Terminology is just as much a part of the suicide debate as the statistics.
Terminology may be seen as ‘political correctness’. It’s not, it’s just plain, factual correctness, and that really matters.
It is an amazing thing worth celebrating that (male) suicide is being discussed both in parliament for the first time, but it is a shame when it is being led by a man who rolls his eyes when confronted by this:
“No-one in this country “committed suicide” since 1961 – that’s when suicide stopped being a crime.”
She is right, but aside from what Madeleine Moon MP said, a pattern emerged during this debate; pretty much any point raised by a woman was dismissed by Philip Davies MP. He told the her that she was being politically correct and that no member of the public is bothered about the terminology used when discussing suicide.
If a person is passionate enough to bring a debate on suicide to Parliament, surely they should have done their homework?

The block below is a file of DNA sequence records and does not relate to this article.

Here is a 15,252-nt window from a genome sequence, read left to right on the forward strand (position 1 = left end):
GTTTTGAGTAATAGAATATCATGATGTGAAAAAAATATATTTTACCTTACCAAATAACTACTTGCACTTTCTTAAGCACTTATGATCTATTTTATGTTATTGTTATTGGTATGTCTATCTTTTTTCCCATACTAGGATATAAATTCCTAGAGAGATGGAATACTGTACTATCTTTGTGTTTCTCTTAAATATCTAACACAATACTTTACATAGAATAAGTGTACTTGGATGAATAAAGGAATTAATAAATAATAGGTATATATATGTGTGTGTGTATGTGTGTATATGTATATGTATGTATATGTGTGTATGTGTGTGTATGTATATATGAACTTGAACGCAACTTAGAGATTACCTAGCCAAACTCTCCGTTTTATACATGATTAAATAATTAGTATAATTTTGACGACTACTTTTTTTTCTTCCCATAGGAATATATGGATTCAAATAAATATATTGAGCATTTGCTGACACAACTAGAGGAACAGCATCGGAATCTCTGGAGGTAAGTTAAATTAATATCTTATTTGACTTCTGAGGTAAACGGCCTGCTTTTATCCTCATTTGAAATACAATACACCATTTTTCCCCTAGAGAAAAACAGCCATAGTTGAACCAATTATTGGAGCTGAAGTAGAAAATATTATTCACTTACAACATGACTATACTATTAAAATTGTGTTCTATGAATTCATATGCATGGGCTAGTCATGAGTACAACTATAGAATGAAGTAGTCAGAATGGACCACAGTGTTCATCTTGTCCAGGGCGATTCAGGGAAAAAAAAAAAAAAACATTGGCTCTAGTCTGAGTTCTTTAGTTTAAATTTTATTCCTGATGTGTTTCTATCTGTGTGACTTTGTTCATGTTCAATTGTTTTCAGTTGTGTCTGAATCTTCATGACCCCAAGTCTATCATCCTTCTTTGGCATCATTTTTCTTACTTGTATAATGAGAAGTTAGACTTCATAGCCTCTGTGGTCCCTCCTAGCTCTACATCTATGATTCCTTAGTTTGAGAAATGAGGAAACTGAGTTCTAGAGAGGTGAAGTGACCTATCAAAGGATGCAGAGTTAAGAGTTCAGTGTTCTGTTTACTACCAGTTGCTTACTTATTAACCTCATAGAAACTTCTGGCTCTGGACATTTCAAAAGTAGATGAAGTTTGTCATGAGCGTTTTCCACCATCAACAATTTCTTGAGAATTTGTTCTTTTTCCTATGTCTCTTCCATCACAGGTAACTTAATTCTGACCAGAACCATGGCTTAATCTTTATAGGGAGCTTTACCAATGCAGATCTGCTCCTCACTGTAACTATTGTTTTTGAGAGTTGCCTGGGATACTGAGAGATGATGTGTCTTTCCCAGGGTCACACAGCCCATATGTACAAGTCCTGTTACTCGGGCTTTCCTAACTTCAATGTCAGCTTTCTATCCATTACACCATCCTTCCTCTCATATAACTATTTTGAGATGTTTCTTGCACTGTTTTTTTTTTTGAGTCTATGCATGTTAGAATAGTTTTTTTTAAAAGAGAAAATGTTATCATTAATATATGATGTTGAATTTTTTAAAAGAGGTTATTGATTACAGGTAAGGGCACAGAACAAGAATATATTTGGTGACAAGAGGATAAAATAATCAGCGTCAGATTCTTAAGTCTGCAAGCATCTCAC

The Suicide Act 1961 stated clearly that a person who takes their own life is NOT committing a crime. The debate on terminology should have started then, but unfortunately the term “commit suicide” continues to be used widely. However, many charities and campaigners for better awareness of mental health issues know that the language we use has a massive impact on all those who are directly affected by suicide.
The word ‘commit’ implies crime and wrong-doing which only adds to the feelings of loneliness and segregation. By continuing to use this incorrect terminology only perpetuates the stigma that we are collectively trying to reduce.
If you are going to debate something as serious as suicide, listen to the people who know what they are talking about.